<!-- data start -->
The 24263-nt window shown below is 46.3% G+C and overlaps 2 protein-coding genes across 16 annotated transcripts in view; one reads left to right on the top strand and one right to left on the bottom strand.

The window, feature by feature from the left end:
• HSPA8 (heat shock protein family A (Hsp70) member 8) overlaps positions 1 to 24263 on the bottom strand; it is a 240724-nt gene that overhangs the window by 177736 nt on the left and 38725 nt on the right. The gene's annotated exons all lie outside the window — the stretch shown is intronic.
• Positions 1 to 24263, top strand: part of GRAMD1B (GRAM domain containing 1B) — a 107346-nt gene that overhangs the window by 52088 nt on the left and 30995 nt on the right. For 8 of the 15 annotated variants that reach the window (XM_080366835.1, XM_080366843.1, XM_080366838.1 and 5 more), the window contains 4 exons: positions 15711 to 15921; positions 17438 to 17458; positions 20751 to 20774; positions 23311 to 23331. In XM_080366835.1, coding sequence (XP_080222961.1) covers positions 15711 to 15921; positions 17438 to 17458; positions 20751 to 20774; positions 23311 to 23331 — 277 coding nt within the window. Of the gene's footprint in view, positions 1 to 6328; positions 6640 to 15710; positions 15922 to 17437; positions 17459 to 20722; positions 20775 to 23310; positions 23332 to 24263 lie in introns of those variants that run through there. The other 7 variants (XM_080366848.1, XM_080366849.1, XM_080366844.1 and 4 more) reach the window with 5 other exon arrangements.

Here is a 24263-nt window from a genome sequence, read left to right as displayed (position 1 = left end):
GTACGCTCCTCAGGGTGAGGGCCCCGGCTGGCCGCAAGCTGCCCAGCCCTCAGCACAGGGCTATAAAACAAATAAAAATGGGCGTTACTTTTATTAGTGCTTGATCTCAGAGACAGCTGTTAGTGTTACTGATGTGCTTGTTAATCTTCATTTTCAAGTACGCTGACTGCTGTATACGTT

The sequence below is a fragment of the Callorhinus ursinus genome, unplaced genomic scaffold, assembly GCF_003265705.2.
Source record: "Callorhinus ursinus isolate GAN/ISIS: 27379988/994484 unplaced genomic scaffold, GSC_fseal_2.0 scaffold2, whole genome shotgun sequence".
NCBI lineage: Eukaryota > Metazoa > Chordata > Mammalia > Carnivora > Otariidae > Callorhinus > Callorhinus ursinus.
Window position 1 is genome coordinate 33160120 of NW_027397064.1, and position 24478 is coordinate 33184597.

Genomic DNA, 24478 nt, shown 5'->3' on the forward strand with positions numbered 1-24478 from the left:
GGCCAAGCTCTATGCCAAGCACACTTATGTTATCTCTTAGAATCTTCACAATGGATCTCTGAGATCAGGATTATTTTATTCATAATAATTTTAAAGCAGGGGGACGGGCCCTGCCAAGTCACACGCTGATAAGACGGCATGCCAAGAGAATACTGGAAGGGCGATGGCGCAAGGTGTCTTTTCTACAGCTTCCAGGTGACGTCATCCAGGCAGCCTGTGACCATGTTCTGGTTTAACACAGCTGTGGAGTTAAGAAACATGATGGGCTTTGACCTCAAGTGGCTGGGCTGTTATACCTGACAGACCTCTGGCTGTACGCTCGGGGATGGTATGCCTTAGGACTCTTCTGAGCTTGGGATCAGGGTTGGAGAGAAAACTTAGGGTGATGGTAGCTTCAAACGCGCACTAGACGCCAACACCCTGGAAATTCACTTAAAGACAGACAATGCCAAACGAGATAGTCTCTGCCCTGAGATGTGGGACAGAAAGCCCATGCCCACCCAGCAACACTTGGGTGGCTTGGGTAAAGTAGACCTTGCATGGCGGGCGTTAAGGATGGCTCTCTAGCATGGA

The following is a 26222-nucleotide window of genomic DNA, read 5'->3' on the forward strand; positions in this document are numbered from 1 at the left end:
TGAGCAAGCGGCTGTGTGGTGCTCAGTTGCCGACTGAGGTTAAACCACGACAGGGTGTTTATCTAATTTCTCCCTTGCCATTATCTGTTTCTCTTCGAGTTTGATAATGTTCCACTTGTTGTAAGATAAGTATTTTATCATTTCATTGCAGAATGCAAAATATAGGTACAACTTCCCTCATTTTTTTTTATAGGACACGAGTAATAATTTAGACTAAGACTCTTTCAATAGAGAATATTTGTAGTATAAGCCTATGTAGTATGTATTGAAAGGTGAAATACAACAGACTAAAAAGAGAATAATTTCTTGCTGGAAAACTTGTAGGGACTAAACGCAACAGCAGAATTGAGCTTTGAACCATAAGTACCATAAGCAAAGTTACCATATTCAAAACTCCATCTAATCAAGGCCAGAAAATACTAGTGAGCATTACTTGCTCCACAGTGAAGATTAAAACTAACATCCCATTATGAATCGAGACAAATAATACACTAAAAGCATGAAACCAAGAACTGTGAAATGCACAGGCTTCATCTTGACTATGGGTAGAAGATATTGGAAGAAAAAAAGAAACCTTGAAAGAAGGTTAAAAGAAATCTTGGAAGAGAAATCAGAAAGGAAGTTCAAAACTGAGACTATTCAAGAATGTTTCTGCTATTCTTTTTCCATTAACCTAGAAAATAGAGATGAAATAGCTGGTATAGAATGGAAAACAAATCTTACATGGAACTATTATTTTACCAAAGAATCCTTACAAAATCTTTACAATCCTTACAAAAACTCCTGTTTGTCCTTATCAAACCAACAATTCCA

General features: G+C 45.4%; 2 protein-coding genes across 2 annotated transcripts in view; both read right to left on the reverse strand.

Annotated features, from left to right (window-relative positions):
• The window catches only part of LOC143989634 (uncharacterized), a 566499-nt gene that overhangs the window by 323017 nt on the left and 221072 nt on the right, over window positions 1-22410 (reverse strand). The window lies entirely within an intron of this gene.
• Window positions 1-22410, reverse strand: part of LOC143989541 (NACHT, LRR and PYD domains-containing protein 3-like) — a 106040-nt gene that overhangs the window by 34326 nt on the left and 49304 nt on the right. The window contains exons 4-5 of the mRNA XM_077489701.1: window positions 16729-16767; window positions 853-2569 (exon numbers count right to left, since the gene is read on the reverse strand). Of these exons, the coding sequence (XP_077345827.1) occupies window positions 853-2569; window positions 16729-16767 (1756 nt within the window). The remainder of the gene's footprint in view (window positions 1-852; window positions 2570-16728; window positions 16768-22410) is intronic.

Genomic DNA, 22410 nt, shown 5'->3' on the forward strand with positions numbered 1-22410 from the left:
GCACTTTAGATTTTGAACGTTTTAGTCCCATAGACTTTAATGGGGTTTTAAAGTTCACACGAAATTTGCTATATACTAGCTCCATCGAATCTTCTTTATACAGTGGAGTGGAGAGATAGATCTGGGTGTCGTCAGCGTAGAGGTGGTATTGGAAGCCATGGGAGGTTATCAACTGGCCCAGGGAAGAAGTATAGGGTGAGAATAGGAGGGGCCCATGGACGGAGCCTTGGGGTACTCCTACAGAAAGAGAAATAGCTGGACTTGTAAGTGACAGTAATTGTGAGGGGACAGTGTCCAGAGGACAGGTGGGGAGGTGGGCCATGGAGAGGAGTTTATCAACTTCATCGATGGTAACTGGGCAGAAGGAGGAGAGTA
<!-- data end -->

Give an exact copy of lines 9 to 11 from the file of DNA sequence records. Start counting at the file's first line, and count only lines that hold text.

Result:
NCBI lineage: Eukaryota > Metazoa > Chordata > Mammalia > Carnivora > Otariidae > Callorhinus > Callorhinus ursinus.
Window position 1 is genome coordinate 33160120 of NW_027397064.1, and position 24478 is coordinate 33184597.

Genomic DNA, 24478 nt, shown 5'->3' on the forward strand with positions numbered 1-24478 from the left: